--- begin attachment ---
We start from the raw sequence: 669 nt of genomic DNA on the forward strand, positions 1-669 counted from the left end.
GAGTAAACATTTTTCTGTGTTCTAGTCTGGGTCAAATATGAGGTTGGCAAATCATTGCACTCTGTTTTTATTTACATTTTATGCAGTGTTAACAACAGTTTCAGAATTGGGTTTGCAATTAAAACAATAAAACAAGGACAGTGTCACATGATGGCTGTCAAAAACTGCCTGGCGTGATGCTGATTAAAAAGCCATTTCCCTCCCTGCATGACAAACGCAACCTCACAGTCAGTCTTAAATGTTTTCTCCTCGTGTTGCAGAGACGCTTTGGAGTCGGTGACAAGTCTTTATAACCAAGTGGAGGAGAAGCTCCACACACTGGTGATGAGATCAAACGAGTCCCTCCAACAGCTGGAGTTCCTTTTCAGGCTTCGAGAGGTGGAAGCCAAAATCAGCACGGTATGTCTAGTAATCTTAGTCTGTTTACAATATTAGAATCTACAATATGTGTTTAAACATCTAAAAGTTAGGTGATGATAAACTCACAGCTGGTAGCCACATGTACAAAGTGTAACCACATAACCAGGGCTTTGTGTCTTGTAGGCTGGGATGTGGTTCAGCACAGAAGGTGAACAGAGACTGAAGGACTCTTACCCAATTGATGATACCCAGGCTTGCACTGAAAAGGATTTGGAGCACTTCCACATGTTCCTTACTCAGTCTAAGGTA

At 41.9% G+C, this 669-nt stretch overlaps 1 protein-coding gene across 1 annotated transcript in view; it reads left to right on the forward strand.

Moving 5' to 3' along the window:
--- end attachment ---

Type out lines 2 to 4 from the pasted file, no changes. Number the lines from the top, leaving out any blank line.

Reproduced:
GAGTAAACATTTTTCTGTGTTCTAGTCTGGGTCAAATATGAGGTTGGCAAATCATTGCACTCTGTTTTTATTTACATTTTATGCAGTGTTAACAACAGTTTCAGAATTGGGTTTGCAATTAAAACAATAAAACAAGGACAGTGTCACATGATGGCTGTCAAAAACTGCCTGGCGTGATGCTGATTAAAAAGCCATTTCCCTCCCTGCATGACAAACGCAACCTCACAGTCAGTCTTAAATGTTTTCTCCTCGTGTTGCAGAGACGCTTTGGAGTCGGTGACAAGTCTTTATAACCAAGTGGAGGAGAAGCTCCACACACTGGTGATGAGATCAAACGAGTCCCTCCAACAGCTGGAGTTCCTTTTCAGGCTTCGAGAGGTGGAAGCCAAAATCAGCACGGTATGTCTAGTAATCTTAGTCTGTTTACAATATTAGAATCTACAATATGTGTTTAAACATCTAAAAGTTAGGTGATGATAAACTCACAGCTGGTAGCCACATGTACAAAGTGTAACCACATAACCAGGGCTTTGTGTCTTGTAGGCTGGGATGTGGTTCAGCACAGAAGGTGAACAGAGACTGAAGGACTCTTACCCAATTGATGATACCCAGGCTTGCACTGAAAAGGATTTGGAGCACTTCCACATGTTCCTTACTCAGTCTAAGGTA

At 41.9% G+C, this 669-nt stretch overlaps 1 protein-coding gene across 1 annotated transcript in view; it reads left to right on the forward strand.

Moving 5' to 3' along the window: